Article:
*{'Package::Stash::name'} = \$variable;
  $variable++ # affects both names

If this behaviour is desired when working with Package::Stash, simply pass Package::Stash a scalar ref:

  my $stash = Package::Stash->new('Some::Namespace');
  my $variable = 1;
  # $Some::Namespace::name is now $variable
  $stash->add_symbol('$name', \$variable);
  # $Some::Namespace::name == 2 , $variable == 2

This will be what you want as well if you're ever working with Readonly variables:

  use Readonly;
  Readonly my $value, 'hello';

  $stash->add_symbol('$name', \$value); # reference
  print $Some::Namespace::name; # hello
  # Tries to modify the read-only 'hello' and dies.
  $Some::Namespace::name .= " world";

  $stash->add_symbol('$name', $value); # copy
  print $Some::Namespace::name; # hello
  # No problem, modifying a copy, not the original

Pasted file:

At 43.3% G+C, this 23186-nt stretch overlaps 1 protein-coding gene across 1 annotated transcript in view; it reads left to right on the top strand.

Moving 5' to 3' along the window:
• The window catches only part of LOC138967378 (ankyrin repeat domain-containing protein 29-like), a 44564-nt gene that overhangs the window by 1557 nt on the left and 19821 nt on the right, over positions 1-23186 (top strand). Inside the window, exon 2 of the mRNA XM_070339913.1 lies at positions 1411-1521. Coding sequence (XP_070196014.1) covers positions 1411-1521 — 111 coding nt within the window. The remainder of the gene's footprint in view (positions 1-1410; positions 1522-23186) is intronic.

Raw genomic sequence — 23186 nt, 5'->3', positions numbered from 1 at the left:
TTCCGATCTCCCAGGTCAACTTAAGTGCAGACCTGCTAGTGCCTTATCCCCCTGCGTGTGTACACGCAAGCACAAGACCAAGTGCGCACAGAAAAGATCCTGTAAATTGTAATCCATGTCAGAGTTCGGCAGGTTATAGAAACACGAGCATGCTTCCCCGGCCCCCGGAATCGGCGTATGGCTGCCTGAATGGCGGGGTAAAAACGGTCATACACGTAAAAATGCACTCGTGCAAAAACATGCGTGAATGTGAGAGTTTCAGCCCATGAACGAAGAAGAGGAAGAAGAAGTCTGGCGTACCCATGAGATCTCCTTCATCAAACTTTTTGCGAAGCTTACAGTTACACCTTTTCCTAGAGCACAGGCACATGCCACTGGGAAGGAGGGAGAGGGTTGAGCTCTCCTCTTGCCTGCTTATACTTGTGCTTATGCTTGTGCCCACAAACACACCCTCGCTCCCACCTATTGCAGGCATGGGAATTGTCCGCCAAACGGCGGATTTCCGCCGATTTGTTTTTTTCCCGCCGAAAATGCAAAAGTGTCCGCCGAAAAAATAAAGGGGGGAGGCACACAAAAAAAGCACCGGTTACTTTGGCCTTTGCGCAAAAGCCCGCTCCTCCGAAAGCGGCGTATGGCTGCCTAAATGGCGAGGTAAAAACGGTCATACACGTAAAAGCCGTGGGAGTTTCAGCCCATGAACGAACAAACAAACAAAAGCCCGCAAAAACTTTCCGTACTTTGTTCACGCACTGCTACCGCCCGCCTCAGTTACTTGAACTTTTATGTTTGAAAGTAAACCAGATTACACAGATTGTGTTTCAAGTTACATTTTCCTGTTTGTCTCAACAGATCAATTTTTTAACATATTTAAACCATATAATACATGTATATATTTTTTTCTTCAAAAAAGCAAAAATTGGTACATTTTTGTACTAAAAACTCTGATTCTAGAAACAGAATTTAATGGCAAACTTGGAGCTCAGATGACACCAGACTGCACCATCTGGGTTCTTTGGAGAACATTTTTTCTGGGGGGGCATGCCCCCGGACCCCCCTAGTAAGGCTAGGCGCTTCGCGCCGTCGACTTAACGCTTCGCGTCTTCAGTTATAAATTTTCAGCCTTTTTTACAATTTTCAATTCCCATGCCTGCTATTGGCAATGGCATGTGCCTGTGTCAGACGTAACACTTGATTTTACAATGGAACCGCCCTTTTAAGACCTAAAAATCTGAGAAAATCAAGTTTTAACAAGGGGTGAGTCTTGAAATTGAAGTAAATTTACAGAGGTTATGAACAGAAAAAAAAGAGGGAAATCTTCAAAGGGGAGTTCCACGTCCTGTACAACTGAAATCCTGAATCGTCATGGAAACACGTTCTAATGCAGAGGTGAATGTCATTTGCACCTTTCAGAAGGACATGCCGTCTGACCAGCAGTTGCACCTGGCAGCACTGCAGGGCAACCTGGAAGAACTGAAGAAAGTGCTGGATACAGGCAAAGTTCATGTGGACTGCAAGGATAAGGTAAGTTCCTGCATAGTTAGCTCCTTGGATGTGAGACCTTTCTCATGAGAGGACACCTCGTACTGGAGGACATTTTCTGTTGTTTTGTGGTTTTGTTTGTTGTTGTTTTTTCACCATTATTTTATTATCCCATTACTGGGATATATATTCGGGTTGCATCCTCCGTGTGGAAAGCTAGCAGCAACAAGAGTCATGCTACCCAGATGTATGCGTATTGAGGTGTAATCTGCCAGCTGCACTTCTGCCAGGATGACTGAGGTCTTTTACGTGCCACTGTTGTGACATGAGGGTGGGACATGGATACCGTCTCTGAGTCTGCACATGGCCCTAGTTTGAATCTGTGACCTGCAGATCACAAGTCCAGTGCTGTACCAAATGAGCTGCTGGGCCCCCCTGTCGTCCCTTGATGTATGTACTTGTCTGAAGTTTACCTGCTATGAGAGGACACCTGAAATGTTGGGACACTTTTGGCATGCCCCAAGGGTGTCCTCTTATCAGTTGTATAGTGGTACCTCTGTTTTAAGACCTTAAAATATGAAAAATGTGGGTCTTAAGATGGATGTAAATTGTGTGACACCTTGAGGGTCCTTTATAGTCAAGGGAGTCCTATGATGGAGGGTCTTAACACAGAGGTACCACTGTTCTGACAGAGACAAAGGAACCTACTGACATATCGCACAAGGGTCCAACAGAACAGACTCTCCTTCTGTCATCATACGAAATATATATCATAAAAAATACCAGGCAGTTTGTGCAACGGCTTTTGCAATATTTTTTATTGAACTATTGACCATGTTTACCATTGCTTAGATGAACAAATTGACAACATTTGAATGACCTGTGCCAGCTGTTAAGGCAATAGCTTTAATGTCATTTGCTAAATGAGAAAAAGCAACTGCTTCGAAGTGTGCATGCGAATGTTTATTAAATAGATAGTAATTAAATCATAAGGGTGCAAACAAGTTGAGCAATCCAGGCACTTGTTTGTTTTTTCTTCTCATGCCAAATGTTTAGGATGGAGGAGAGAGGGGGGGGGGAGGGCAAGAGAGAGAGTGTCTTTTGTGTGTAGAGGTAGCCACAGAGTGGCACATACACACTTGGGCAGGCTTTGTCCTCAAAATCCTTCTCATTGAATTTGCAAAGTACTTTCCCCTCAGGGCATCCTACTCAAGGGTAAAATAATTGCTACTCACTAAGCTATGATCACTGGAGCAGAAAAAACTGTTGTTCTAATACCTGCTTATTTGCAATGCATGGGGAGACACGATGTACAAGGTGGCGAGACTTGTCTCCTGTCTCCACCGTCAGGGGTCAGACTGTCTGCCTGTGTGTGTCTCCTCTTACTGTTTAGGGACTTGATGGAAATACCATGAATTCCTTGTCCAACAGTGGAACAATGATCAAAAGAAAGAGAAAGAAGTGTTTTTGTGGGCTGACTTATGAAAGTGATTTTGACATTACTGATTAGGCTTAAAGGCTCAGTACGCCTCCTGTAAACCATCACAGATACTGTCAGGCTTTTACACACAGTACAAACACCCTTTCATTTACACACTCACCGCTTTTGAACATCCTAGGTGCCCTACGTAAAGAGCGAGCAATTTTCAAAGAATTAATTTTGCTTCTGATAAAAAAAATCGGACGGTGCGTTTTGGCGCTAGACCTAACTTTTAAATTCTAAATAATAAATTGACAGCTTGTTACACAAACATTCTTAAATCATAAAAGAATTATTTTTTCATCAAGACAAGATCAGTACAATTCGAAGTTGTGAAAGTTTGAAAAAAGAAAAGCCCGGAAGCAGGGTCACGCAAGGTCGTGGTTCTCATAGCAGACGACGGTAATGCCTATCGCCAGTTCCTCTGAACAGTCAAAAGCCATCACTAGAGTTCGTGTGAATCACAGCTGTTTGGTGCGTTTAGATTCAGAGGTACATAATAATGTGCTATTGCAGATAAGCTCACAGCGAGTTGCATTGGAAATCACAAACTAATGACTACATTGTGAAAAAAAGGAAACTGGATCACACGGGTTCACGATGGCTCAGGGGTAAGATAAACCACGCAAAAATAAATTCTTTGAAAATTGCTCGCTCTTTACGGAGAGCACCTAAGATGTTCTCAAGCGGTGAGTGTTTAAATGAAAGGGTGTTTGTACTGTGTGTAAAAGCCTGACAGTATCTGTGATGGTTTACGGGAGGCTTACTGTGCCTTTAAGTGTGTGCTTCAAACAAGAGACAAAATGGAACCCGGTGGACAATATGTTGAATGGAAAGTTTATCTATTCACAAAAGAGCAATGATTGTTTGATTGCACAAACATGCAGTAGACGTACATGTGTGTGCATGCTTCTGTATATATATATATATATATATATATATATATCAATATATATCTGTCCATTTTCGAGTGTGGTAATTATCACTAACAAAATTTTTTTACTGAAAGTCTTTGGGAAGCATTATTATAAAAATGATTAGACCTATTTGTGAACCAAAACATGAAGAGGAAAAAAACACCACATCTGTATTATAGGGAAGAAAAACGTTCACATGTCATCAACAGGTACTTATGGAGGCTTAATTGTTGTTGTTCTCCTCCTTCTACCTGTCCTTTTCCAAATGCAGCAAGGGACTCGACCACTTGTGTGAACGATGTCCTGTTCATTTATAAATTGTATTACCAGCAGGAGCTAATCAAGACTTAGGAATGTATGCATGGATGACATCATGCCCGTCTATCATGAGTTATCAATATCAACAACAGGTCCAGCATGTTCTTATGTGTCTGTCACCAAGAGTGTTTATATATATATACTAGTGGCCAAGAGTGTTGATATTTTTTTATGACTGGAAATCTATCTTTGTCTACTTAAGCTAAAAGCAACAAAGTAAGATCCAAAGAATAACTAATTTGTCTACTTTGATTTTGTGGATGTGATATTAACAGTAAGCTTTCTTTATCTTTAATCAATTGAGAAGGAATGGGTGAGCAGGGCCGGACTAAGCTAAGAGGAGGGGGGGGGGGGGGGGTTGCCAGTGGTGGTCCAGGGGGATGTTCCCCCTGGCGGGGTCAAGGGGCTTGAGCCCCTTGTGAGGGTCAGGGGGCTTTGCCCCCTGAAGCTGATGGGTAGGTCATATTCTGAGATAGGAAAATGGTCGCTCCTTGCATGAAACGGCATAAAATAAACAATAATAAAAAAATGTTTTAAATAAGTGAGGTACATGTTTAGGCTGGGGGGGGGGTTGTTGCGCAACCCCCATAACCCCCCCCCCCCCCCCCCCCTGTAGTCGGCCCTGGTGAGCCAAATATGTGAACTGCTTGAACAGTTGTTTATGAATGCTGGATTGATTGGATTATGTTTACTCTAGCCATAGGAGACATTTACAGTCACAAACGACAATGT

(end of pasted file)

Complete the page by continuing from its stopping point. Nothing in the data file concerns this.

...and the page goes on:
$Some::Namespace::name .= " world";


  • Prior to perl 5.10, scalar slots are only considered to exist if they are defined

    This is due to a shortcoming within perl itself. See "Making References" in perlref point 7 for more information.

  • GLOB and FORMAT variables are not (yet) accessible through this module.

  • Also, see the BUGS section for the specific backends (Package::Stash::XS and Package::Stash::PP)



Based on code from Class::MOP::Package, by Stevan Little and the Moose Cabal.


Bugs may be submitted through the RT bug tracker (or


  • Stevan Little <>

  • Jesse Luehrs <>


  • Karen Etheridge <>

  • Carlos Lima <carlos@multi>

  • Christian Walde <>

  • Dave Rolsky <>

  • Justin Hunter <>

  • Kent Fredric <>

  • Niko Tyni <>

  • Renee <>

  • Tim Bunce <>


This software is copyright (c) 2022 by Jesse Luehrs.

This is free software; you can redistribute it and/or modify it under the same terms as the Perl 5 programming language system itself.